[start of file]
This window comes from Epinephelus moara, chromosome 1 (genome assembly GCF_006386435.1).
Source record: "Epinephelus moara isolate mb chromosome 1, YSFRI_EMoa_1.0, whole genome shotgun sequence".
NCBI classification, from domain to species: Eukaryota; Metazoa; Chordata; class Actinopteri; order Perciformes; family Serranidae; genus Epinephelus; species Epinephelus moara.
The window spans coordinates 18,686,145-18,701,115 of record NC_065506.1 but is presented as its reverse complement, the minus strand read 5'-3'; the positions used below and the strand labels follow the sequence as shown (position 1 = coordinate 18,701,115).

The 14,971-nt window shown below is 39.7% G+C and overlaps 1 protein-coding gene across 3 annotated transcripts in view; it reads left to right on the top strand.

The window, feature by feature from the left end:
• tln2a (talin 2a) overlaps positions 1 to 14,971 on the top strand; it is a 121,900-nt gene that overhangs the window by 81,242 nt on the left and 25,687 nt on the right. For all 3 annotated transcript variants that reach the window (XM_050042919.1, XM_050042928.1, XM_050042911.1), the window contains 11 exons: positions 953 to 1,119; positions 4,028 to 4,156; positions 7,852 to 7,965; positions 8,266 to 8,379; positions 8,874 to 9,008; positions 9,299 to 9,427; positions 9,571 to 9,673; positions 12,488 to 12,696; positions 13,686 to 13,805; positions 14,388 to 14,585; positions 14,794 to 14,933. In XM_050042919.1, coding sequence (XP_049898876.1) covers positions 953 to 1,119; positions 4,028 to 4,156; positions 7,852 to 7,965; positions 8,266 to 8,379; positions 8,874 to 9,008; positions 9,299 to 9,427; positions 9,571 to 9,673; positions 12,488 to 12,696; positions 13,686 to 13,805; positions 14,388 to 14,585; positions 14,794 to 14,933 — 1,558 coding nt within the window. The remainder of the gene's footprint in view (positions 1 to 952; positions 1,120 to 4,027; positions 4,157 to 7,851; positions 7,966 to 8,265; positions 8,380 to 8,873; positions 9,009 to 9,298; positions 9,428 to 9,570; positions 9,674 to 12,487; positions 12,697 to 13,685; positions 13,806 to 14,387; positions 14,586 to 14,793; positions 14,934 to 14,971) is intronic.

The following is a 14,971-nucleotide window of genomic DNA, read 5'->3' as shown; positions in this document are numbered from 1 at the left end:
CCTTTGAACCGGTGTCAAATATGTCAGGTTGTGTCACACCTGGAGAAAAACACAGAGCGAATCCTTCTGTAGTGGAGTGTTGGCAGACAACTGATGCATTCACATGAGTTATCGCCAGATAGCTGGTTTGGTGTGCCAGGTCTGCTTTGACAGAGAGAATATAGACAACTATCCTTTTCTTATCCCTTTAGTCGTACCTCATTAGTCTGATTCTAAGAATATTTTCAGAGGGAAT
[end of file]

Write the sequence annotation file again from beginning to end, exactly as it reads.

This window comes from Epinephelus moara, chromosome 1 (genome assembly GCF_006386435.1).
Source record: "Epinephelus moara isolate mb chromosome 1, YSFRI_EMoa_1.0, whole genome shotgun sequence".
NCBI classification, from domain to species: Eukaryota; Metazoa; Chordata; class Actinopteri; order Perciformes; family Serranidae; genus Epinephelus; species Epinephelus moara.
The window spans coordinates 18,686,145-18,701,115 of record NC_065506.1 but is presented as its reverse complement, the minus strand read 5'-3'; the positions used below and the strand labels follow the sequence as shown (position 1 = coordinate 18,701,115).

The 14,971-nt window shown below is 39.7% G+C and overlaps 1 protein-coding gene across 3 annotated transcripts in view; it reads left to right on the top strand.

The window, feature by feature from the left end:
• tln2a (talin 2a) overlaps positions 1 to 14,971 on the top strand; it is a 121,900-nt gene that overhangs the window by 81,242 nt on the left and 25,687 nt on the right. For all 3 annotated transcript variants that reach the window (XM_050042919.1, XM_050042928.1, XM_050042911.1), the window contains 11 exons: positions 953 to 1,119; positions 4,028 to 4,156; positions 7,852 to 7,965; positions 8,266 to 8,379; positions 8,874 to 9,008; positions 9,299 to 9,427; positions 9,571 to 9,673; positions 12,488 to 12,696; positions 13,686 to 13,805; positions 14,388 to 14,585; positions 14,794 to 14,933. In XM_050042919.1, coding sequence (XP_049898876.1) covers positions 953 to 1,119; positions 4,028 to 4,156; positions 7,852 to 7,965; positions 8,266 to 8,379; positions 8,874 to 9,008; positions 9,299 to 9,427; positions 9,571 to 9,673; positions 12,488 to 12,696; positions 13,686 to 13,805; positions 14,388 to 14,585; positions 14,794 to 14,933 — 1,558 coding nt within the window. The remainder of the gene's footprint in view (positions 1 to 952; positions 1,120 to 4,027; positions 4,157 to 7,851; positions 7,966 to 8,265; positions 8,380 to 8,873; positions 9,009 to 9,298; positions 9,428 to 9,570; positions 9,674 to 12,487; positions 12,697 to 13,685; positions 13,806 to 14,387; positions 14,586 to 14,793; positions 14,934 to 14,971) is intronic.

The following is a 14,971-nucleotide window of genomic DNA, read 5'->3' as shown; positions in this document are numbered from 1 at the left end:
CCTTTGAACCGGTGTCAAATATGTCAGGTTGTGTCACACCTGGAGAAAAACACAGAGCGAATCCTTCTGTAGTGGAGTGTTGGCAGACAACTGATGCATTCACATGAGTTATCGCCAGATAGCTGGTTTGGTGTGCCAGGTCTGCTTTGACAGAGAGAATATAGACAACTATCCTTTTCTTATCCCTTTAGTCGTACCTCATTAGTCTGATTCTAAGAATATTTTCAGAGGGAAT